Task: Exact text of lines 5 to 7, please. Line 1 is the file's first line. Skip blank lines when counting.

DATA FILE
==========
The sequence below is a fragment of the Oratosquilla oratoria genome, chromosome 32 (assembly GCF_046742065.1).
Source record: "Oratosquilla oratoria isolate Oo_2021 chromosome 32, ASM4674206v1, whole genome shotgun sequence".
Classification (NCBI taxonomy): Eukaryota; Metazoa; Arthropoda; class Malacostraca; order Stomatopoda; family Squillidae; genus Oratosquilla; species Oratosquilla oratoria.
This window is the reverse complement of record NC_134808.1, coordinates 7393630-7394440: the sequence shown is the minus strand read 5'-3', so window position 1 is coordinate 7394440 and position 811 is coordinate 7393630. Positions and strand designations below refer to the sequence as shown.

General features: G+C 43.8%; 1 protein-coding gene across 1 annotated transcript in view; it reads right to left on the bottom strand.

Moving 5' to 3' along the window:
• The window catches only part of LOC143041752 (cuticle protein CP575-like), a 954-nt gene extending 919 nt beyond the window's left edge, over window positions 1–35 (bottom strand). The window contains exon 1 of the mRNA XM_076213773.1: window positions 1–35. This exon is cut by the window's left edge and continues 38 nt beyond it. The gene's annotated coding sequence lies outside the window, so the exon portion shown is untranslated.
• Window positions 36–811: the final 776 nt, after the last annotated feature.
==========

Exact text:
General features: G+C 43.8%; 1 protein-coding gene across 1 annotated transcript in view; it reads right to left on the bottom strand.

Moving 5' to 3' along the window:
• The window catches only part of LOC143041752 (cuticle protein CP575-like), a 954-nt gene extending 919 nt beyond the window's left edge, over window positions 1–35 (bottom strand). The window contains exon 1 of the mRNA XM_076213773.1: window positions 1–35. This exon is cut by the window's left edge and continues 38 nt beyond it. The gene's annotated coding sequence lies outside the window, so the exon portion shown is untranslated.